U.S. CapEx: The Landscape Is Changing

by: Evariste Lefeuvre


There is no investment crisis in the U.S.

Many indicators points toward an increase in the investment share of GDP.

Therefore, I still favor technology and industrial goods sectors.

Why is everybody complaining about investment in the U.S.? More than 70% of the S&P 500 companies have recently announced that they were expanding their productive capacity. The chart below shows that not only is the capacity utilization rate getting closer to its medium run average but also that commercial and industrial loans are clearly drifting upward.

Interestingly enough, the reason why investment is perceived as lackluster is probably linked to the nature of the equipment goods purchased by U.S. businesses. The chart below is a proxy of the breakdown between investment that is a substitute for labor and capital that tends to be more "complementary" to labor (Structures).

We can clearly see that:

i. Ex-Structures investment (computers, software, IT goods), as a share of GDP, is already close to its historical high (close to 10%). It stands close to 2 points of GDP above the level that would have been reached if the link between total and ex-structures investment had been unchanged over the last two decades (dotted red line)

ii. On the contrary, there is clearly a 1 point of GDP gap between the total investment share of GDP and its previous cycle peak of 14.7%.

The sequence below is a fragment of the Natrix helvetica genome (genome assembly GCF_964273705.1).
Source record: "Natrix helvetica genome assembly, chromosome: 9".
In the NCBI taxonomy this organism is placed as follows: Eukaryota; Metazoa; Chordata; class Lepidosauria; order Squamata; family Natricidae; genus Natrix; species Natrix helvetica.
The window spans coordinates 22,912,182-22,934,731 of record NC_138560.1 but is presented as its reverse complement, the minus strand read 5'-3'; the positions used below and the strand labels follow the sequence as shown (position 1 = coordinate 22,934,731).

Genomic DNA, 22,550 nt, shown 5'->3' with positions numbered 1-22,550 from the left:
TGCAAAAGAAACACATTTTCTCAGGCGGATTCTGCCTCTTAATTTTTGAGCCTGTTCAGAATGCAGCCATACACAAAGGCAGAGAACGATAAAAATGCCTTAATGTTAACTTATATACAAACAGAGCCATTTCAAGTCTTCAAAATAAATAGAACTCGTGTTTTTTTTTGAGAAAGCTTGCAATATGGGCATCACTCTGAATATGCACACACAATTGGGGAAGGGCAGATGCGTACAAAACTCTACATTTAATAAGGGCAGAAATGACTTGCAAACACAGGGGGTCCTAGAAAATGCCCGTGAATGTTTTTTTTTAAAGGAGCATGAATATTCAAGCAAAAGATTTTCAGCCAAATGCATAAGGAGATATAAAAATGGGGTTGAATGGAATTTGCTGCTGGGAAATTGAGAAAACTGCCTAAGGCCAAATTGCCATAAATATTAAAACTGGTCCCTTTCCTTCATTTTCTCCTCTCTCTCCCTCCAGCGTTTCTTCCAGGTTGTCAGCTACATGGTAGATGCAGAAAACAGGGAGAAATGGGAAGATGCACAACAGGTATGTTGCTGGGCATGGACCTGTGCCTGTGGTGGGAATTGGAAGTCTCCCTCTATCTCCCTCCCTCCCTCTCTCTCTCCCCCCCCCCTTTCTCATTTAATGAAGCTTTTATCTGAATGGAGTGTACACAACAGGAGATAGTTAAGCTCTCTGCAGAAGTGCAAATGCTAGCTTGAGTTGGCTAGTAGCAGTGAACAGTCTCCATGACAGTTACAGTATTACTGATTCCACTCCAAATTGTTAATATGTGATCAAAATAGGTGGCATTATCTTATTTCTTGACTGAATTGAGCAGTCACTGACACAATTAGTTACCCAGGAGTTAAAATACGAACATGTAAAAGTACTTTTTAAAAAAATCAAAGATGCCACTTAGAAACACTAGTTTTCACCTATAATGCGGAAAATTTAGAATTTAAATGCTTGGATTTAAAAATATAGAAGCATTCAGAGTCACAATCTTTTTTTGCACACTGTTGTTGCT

As businesses continued to substitute capital for labor, they failed to increase their CapEx for reasons that might be linked to weakness of growth and regulatory uncertainty. Yet, several indicators call for positive momentum for investment spending.

As can be seen below, the rebound in rig counts is pointing towards higher structures spending.

The price action of REITs stocks would also call for a rebound.

Lastly, my favorite Philly Fed-implied leading indicator of investment would call for stronger investment in structures, even though we cannot rule out a lag.

Bottom Line: There is no proof of an investment crisis in the U.S. The chart below, which compares the U.S. and the Eurozone, is probably the best example.

Of course, the wide gap between the level of profits and the investment-to-GDP ratio would call for much higher equipment and plant spending by U.S. businesses. In addition, the growing share of digital and IT equipment in total investment has weakened the link between business spending and employment. But the underlying indicators for structures investment and the current level of capacity utilization would call for a sustained level of investment spending - a feature at the core of my recovery scenario.

For that reason, I continue to favor a portfolio long recovery such as technology and industrial goods through networking (NYSEARCA:IGN), software (BATS:IGV), transports (BATS:IYT) and infrastructures (NYSEARCA:GII) while being short or underweighted "wealth effect sectors " such as travel & leisure (NYSE:PEJ), media (NYSE:PBS), or gaming (NYSEARCA:BJK).

Disclosure: I have no positions in any stocks mentioned, and no plans to initiate any positions within the next 72 hours. I wrote this article myself, and it expresses my own opinions. I am not receiving compensation for it (other than from Seeking Alpha). I have no business relationship with any company whose stock is mentioned in this article.